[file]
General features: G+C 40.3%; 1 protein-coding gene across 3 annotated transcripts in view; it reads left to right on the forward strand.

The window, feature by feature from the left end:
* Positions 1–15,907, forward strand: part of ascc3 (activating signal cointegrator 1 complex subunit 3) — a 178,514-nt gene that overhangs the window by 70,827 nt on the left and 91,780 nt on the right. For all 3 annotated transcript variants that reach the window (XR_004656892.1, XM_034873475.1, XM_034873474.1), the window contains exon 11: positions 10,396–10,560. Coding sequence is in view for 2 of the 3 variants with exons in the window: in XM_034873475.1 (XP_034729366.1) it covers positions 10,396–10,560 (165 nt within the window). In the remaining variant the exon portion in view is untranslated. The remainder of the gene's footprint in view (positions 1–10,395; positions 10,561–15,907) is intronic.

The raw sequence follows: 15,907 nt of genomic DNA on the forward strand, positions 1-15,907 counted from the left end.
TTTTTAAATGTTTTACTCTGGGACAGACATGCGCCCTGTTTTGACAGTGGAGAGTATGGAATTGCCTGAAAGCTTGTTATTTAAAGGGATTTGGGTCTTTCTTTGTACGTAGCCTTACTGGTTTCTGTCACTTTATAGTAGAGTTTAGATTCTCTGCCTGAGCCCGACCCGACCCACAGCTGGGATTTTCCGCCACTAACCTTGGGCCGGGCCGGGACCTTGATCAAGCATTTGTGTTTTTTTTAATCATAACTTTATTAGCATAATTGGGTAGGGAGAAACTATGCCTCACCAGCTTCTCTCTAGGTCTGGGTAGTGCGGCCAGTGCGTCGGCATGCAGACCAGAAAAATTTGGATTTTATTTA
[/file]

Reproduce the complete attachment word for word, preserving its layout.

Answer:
General features: G+C 40.3%; 1 protein-coding gene across 3 annotated transcripts in view; it reads left to right on the forward strand.

The window, feature by feature from the left end:
* Positions 1–15,907, forward strand: part of ascc3 (activating signal cointegrator 1 complex subunit 3) — a 178,514-nt gene that overhangs the window by 70,827 nt on the left and 91,780 nt on the right. For all 3 annotated transcript variants that reach the window (XR_004656892.1, XM_034873475.1, XM_034873474.1), the window contains exon 11: positions 10,396–10,560. Coding sequence is in view for 2 of the 3 variants with exons in the window: in XM_034873475.1 (XP_034729366.1) it covers positions 10,396–10,560 (165 nt within the window). In the remaining variant the exon portion in view is untranslated. The remainder of the gene's footprint in view (positions 1–10,395; positions 10,561–15,907) is intronic.

The raw sequence follows: 15,907 nt of genomic DNA on the forward strand, positions 1-15,907 counted from the left end.
TTTTTAAATGTTTTACTCTGGGACAGACATGCGCCCTGTTTTGACAGTGGAGAGTATGGAATTGCCTGAAAGCTTGTTATTTAAAGGGATTTGGGTCTTTCTTTGTACGTAGCCTTACTGGTTTCTGTCACTTTATAGTAGAGTTTAGATTCTCTGCCTGAGCCCGACCCGACCCACAGCTGGGATTTTCCGCCACTAACCTTGGGCCGGGCCGGGACCTTGATCAAGCATTTGTGTTTTTTTTAATCATAACTTTATTAGCATAATTGGGTAGGGAGAAACTATGCCTCACCAGCTTCTCTCTAGGTCTGGGTAGTGCGGCCAGTGCGTCGGCATGCAGACCAGAAAAATTTGGATTTTATTTA